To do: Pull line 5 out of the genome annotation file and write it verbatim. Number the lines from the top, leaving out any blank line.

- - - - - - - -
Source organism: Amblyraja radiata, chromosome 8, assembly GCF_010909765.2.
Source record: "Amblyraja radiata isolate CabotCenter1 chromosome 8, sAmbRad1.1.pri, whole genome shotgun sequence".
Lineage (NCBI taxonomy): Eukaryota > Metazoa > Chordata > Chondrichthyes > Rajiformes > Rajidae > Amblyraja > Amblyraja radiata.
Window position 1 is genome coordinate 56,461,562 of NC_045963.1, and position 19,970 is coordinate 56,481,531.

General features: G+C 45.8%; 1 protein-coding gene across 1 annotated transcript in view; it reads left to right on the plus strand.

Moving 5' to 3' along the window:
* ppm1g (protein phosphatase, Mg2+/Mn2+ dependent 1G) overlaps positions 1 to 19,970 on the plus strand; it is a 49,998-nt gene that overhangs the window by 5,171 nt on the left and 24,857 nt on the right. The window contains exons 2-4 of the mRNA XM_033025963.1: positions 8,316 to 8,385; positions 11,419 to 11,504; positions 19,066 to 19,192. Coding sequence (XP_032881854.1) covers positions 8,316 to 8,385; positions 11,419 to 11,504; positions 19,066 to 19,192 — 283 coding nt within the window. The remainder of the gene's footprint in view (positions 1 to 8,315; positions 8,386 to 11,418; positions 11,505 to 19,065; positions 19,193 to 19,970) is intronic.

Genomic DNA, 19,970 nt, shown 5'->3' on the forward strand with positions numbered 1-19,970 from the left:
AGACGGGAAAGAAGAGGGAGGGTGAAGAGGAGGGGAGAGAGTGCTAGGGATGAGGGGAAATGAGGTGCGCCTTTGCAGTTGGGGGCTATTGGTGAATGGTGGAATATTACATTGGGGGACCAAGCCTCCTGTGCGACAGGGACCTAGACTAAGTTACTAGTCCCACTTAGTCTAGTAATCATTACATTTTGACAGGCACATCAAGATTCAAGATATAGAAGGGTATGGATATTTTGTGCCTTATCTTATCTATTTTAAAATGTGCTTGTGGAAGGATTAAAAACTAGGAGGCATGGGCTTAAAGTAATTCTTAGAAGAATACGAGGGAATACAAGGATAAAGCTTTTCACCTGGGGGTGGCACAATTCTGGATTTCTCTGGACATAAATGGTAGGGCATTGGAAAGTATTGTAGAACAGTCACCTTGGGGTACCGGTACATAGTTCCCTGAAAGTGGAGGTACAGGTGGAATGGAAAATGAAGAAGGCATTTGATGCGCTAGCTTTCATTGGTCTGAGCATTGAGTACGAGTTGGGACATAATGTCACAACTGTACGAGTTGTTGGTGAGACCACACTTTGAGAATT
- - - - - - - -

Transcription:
General features: G+C 45.8%; 1 protein-coding gene across 1 annotated transcript in view; it reads left to right on the plus strand.